Almost exactly two years ago, Apple announced the Swift programming language to massive cheers from the audience.
Developers love Swift: It’s fast, it’s elegant, it’s easy to learn and easy to develop with. It’s the Apple philosophy, as applied to programming languages. And it’s a huge hit.
Apple VP Craig
Federighi has said that he sees Swift as “the major language for the next 20 years of programming in our industry.” But since its inception, the major area of focus for Swift has been on using it to build slick iPhone apps.
To broaden that focus, Apple released Swift as open source in December 2015 — meaning that anyone, anywhere could download the technology for free, and do whatever they want with it. It means Swift can hit new and larger markets than ever before. It’s even coming to Android.
This is where PerfectlySoft comes in: A Canadian startup, with a weird legacy with Apple that dates back to the era when everybody thought the company was doomed, and a strange journey to the present.
“We have this Apple DNA that no one else has,” says PerfectlySoft CEO Sean Stephens.
And because of that history, PerfectlySoft was able to get its flagship product Perfect out before anyone else — including titans like IBM, which has been doing its own legwork to conquer the world of Swift in the workplace.
Now, PerfectlySoft is working to push Swift into the enterprise server room — and beyond. And to that end, PerfectlySoft today announces a $1.2 million (that’s Canadian dollars) round of seed funding from Impression Ventures to get that mission off the ground.
“Swift is inevitable,” says Stephens. “It’s gradually going to seep everywhere.”
To understand what sets PerfectlySoft apart, it helps to know a little of Apple’s history.
Circa 1987, software developers for the first Macintosh computer were concerned that Apple’s built-in tools for stuff like word processing and painting were too good for them to compete with.
And so, to create the illusion that Apple wasn’t competing with its own partners, it formed a new subsidiary, gave it the rights to all of the Macintosh software, and named it Claris. Silicon Valley legend and early Apple exec Bill Campbell served as CEO.
Claris continued on as its own company for a long while. Its flagship product was called FileMaker, a database product that also helped customers make their own apps. Claris thrived, even while the Apple mothership’s future was less certain.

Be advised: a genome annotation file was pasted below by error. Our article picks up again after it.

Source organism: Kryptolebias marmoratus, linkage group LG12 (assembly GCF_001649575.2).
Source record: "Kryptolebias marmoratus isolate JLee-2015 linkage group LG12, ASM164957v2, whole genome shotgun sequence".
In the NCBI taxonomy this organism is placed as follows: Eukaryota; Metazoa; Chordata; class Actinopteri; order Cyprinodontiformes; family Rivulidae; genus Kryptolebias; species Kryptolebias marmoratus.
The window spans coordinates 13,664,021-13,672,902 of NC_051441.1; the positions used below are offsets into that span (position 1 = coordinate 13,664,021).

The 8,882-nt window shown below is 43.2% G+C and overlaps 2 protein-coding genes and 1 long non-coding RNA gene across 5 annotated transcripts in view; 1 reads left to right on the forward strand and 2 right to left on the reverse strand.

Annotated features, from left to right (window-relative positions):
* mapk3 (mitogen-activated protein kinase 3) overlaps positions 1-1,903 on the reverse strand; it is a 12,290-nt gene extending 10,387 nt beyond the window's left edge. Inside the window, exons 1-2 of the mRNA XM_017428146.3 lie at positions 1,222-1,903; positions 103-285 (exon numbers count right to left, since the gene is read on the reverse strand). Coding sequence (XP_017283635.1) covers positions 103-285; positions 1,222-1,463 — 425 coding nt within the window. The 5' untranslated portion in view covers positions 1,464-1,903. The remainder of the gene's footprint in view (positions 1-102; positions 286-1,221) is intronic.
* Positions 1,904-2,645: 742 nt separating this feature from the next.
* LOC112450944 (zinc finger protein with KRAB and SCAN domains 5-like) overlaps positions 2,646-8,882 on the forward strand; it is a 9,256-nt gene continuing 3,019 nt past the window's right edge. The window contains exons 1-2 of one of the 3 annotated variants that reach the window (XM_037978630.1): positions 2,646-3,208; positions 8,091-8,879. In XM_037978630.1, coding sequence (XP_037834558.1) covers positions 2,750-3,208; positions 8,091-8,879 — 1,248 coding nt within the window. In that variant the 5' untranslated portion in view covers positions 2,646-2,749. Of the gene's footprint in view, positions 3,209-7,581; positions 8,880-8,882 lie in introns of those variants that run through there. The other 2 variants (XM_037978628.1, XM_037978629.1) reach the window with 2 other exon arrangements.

In 1997, Claris bought the rights to the up-and-coming Lasso programming language: This whole “world wide web” thing was starting to take off, and Lasso was helping people publish their FileMaker software to the internet. It was one of Apple’s earliest plays to get in on web publishing.
Not too long after, Steve Jobs returned to Apple as CEO. In 1998, Claris got the new name FileMaker, after its most successful product. And Lasso development gradually fell by the wayside. In 2004, Apple sold the rights to Lasso to a Florida-based firm.
In 2007, a bunch of the original Lasso team got back together, bought the rights, and formed a new company called LassoSoft. The rise of more popular languages like Python, Perl, and PHP had basically killed Lasso’s momentum, but there was still a small-but-active community and a demand for updates.
Stephens had formerly been working at Claris for most of Lasso’s ups and downs. In 2010, Stephens’ digital consulting firm Treefrog made a deal to buy LassoSoft, mainly because he wanted to keep the dream alive.
Then, in 2015, Apple announced it would be releasing Swift as open source. Stephens and the LassoSoft team realised that their expertise with the Apple programming language philosophy could give them a huge leg up in what they knew would be a high-demand market.
“Hey, there’s an opportunity based on our history,” Stephens recalls thinking.
Because of PerfectlySoft’s history, it was able to beat Apple’s enormous enterprise partner IBM to getting Swift running on a server. Apple released Swift as open source in December 2015; the first version of Perfect came out in January 2016. It was a huge step forward for the Swift language, and developers went nuts.
The key idea here is “server-side.”
When you open an app, you’re running the code on your device. That app could be written in Swift, Objective-C, Java, or a million other languages besides.
But for the vast majority of applications, especially business applications, there’s software running on a server, passing data and information back and forth. More often than not, that server application is running on an old stalwart of a programming language like Java.
Well, to Stephens’ mind, Swift has a lot of potential to change that. Because it’s got that Apple pedigree, developers love using it for their smartphone apps — so why not turn around and help them use it to write the server apps, too?
Enter PerfectlySoft’s flagship Perfect framework, which lets you write server apps in Swift. Less muss, less fuss, fewer skills needed by any team of programmers, and a greatly diminished chance of anything getting lost in translation between a Swift app on a phone and a Java or PHP backend system.
Thanks to its experience with Lasso, the PerfectlySoft team had solved many of the hard problems of getting code to run on a server in the first place.
“That’s how we were able to beat everyone else out of the gate,” says Stephens.
Plus, Swift is just more fun than languages like Java, Stephens says. “It’s not very particularly pleasant for developers to write,” he says.
Now, the goal for Stephens and PerfectlySoft is to spread the good word of Swift’s amazingness. It’s a goal that PerfectlySoft shares with IBM — more developers using Swift is good for everybody, Stephens says, and so they’re not currently competitors. Still, he says, they’re well-positioned to rule.
“We’re way ahead of the game,” Stephens says.
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